Nullification and Secession: The Bedrocks of Federalism

Posted: September 4, 2009 by elutherian in Uncategorized

Jefferson ChangeIn 1819, Chief Justice John Marshall of the Supreme Court, led the decision in the case “McCulluch vs. Maryland”. In the case it was decided, essentially, that Federal Law held precedence over state law. This was a harsh blow to the Jeffersonians and the voluntary union of sovereign states. An early case, in 1803, led by Marshall as well, had decided that the Supreme Court had the sole power of “Judicial Review” of the constitution.

These two cases constituted two major victories for the Hamiltonian dream of a consolidated federal government. At the nations founding, it was accepted that not only were the Supreme Court, Congress, and the Executive complicit in deciding matters of constitutionality, but so were the States. The separation of powers (checks and balances) did not merely apply to the branches of the Federal Government, but to the advent of Federalism as well. The idea that the States had an equal say in the process was held as a sacred right by Jefferson, Madison, and others during the early years of America.

The two most sacred rights held by the sovereign states was that of Nullification, which allowed States to decide whether a law was Constitutional or not, and whether or not they would follow it… the second was that of Secession… the principle that whenever a State wished to absolve it’s participation in the Union, it could do so. That, if the State felt it necessary, it had the right, as did the people, as sovereign states, to withdrawal from the Federal Government and become fully independent again. If the Union was voluntarily created, than it can be voluntarily dissolved.

These two powers held a great check against federal abuse, if ever they were cast away, and decided to be unnecessary, the Federal Government would usurp the rights of the states and the people. They would then form a consolidated and tyrannical despotism.

After the Jeffersonian era had ended, the rule of Washington fell over to both the Democrats (Jeffersonians) and the Whigs (Hamiltonian Federalists). The Whigs were the party of the financial and business elite. They favored high tariffs to benefit northern industry at the expense of southern farmers. They supported a national bank (destroyed twice, by both Jefferson and Jackson), as well as corporate subsidies and handouts to their pals. The chief among the Whigs was Senator Henry Clay (the orchestator of the War of 1812, and advocate of a national draft).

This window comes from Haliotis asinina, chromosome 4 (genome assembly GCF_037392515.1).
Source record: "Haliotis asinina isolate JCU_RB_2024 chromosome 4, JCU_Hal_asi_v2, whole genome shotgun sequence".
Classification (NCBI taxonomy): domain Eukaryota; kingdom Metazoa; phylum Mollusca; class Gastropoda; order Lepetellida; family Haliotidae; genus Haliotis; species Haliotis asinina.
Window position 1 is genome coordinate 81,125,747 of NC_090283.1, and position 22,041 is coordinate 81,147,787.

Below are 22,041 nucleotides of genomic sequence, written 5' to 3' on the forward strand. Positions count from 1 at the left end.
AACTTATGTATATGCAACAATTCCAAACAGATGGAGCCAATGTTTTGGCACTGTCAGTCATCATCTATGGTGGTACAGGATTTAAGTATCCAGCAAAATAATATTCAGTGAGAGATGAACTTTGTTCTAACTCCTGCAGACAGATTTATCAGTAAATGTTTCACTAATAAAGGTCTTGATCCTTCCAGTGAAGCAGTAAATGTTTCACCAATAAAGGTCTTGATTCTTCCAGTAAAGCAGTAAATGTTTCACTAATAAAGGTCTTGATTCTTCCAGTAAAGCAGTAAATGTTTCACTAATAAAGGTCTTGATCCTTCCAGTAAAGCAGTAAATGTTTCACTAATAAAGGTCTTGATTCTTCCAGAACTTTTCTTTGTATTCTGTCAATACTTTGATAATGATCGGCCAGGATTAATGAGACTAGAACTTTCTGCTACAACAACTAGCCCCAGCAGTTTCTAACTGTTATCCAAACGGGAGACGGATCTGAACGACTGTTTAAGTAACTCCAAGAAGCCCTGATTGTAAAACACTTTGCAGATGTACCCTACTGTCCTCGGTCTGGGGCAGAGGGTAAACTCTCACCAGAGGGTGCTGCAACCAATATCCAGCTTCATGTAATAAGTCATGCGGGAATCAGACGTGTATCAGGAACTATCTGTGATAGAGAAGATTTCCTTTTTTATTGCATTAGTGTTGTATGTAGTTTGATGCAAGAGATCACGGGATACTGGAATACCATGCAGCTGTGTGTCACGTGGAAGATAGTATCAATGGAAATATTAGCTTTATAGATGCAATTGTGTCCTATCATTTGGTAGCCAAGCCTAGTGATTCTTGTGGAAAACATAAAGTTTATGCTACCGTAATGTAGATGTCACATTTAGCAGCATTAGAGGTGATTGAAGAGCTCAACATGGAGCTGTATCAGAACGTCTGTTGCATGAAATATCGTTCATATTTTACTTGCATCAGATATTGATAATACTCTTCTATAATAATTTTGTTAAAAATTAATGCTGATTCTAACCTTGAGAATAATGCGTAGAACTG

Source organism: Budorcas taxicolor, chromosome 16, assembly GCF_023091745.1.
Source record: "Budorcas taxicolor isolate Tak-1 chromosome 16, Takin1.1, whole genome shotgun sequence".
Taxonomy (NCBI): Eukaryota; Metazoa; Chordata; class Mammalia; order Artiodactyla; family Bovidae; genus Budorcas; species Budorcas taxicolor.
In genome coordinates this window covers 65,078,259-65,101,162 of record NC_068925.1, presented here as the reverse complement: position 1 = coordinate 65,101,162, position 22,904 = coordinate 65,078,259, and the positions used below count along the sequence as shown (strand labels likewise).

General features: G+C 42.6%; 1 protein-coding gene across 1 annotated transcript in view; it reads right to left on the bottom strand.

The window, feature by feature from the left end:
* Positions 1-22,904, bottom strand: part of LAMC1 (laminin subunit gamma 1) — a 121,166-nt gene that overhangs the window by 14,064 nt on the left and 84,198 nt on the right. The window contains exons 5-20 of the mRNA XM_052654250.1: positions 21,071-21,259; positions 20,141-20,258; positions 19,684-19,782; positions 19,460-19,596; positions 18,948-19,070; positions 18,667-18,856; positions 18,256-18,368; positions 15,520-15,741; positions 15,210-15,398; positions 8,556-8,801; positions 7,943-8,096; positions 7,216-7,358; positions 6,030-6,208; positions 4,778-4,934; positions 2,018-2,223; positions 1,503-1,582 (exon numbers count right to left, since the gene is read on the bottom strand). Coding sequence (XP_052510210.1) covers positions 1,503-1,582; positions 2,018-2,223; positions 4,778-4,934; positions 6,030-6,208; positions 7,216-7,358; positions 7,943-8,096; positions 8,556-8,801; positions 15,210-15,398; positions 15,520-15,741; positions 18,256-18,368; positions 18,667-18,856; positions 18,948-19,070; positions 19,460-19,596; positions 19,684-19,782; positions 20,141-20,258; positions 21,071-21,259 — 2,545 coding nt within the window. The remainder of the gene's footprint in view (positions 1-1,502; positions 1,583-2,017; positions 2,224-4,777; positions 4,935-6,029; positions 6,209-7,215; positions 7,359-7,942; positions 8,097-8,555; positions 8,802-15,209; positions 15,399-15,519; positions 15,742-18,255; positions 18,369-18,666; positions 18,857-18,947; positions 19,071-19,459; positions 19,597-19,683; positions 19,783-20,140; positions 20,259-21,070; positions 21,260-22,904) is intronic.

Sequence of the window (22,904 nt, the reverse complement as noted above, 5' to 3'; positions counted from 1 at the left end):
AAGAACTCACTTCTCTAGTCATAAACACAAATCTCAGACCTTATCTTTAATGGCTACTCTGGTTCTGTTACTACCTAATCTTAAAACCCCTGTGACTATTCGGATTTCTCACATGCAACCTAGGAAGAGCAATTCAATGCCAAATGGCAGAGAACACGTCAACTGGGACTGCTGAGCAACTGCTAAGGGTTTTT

On the Democratic side of the isle sat Senator John C. Calhoun of South Carolina. He supported lower tariffs and taxes. He stood against a National Bank and corporate subsidies. He was an ardent believer in State’s Rights, including nullification and secession.

Basically, Calhoun was Jefferson’s successor… Clay was Hamilton’s. The two ideologies were once again battling it out for the fate of America. Where Jefferson won originally, the Hamiltonians were swiftly gaining political clout. With so many railroad companies, industries, and bankers backing the Whigs in national elections, the Democrats (though favored among the popular support) were finding it hard to compete.

The right of nullification and secession was constantly upheld as a right of the state’s. During the War of 1812 (orchestrated by War-Hawk Henry Clay), New England states threatened secession. President Madison never once questioned their right to do so. Eventually the problem was resolved.

Nullification (the process by which as State can decide whether a Federal law is constitutional or not) was equally recognized. When Andrew Jackson became President the tariff rates went up, causing South Carolina to suffer. John C. Calhoun, the vice-president and former Senator from that state, led a nullification campaign that eventually won out. South Carolina refused to allow the collection of tariff money, and arrested anyone who tired to collect it. Jackson eventually conceded to Calhoun and South Carolina.

However, the real war between the Jeffersonian tradition of State’s Rights and the Hamiltonian view of a consolidated federal empire was only about to begin.


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